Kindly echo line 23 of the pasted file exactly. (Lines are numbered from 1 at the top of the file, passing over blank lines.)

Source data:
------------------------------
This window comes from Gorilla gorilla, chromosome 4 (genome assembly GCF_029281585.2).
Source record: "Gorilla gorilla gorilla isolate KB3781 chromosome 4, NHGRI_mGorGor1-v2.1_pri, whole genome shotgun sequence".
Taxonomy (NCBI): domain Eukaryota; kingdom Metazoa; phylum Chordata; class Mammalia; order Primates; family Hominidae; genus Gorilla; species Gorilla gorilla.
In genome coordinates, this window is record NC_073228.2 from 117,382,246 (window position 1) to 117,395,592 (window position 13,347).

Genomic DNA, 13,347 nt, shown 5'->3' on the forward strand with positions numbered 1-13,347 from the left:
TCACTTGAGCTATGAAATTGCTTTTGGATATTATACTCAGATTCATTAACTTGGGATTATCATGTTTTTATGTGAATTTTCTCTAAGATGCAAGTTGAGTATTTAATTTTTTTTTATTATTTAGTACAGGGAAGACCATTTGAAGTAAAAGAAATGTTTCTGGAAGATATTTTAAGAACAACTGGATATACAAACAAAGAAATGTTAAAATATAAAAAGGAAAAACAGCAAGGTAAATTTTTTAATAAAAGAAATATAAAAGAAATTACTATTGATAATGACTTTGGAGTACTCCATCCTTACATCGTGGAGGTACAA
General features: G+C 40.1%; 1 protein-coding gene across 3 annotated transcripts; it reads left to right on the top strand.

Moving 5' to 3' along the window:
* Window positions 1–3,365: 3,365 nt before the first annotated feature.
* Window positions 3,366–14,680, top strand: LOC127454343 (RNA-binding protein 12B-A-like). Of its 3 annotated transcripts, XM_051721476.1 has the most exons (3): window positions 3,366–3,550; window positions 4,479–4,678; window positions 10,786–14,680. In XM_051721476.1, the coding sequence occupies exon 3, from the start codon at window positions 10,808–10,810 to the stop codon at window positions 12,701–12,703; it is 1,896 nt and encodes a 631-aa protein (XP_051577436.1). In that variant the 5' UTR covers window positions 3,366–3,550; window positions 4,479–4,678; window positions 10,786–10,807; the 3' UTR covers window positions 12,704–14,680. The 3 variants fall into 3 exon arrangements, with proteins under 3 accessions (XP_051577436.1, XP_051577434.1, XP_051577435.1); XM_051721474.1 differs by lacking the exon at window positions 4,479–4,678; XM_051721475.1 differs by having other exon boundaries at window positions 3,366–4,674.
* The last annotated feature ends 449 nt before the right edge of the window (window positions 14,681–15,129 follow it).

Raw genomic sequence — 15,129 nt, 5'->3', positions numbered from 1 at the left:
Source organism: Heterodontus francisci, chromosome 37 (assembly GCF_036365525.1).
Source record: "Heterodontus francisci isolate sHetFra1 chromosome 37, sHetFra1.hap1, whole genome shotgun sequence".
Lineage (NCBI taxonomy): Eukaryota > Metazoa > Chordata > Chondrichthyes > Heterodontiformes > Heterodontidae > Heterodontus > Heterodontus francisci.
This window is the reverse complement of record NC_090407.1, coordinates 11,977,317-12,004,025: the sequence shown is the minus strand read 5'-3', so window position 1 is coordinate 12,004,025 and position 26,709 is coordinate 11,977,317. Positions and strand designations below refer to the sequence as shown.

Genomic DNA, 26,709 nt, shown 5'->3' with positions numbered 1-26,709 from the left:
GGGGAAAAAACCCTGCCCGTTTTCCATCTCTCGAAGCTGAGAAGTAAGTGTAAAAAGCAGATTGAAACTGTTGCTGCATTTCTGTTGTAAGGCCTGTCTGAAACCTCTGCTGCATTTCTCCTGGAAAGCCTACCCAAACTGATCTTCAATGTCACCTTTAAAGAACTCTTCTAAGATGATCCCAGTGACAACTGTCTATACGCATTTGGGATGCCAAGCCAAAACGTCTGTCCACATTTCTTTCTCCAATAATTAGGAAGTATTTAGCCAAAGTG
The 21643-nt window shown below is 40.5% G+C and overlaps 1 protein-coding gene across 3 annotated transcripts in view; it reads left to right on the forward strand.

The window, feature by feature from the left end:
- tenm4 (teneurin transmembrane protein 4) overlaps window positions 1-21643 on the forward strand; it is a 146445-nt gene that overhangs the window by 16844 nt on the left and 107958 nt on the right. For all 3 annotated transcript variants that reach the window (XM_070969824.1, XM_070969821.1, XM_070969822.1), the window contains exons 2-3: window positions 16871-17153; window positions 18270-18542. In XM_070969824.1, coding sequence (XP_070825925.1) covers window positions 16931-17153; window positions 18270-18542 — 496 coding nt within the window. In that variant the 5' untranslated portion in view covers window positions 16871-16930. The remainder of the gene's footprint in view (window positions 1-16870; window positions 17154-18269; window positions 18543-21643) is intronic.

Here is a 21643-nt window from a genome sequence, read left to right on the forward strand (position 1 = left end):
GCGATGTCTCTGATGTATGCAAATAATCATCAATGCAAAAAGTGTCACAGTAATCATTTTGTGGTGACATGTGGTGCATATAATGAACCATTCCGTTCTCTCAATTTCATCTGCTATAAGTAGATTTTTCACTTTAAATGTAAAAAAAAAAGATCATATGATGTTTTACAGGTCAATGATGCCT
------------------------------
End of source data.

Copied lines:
GCGATGTCTCTGATGTATGCAAATAATCATCAATGCAAAAAGTGTCACAGTAATCATTTTGTGGTGACATGTGGTGCATATAATGAACCATTCCGTTCTCTCAATTTCATCTGCTATAAGTAGATTTTTCACTTTAAATGTAAAAAAAAAAGATCATATGATGTTTTACAGGTCAATGATGCCT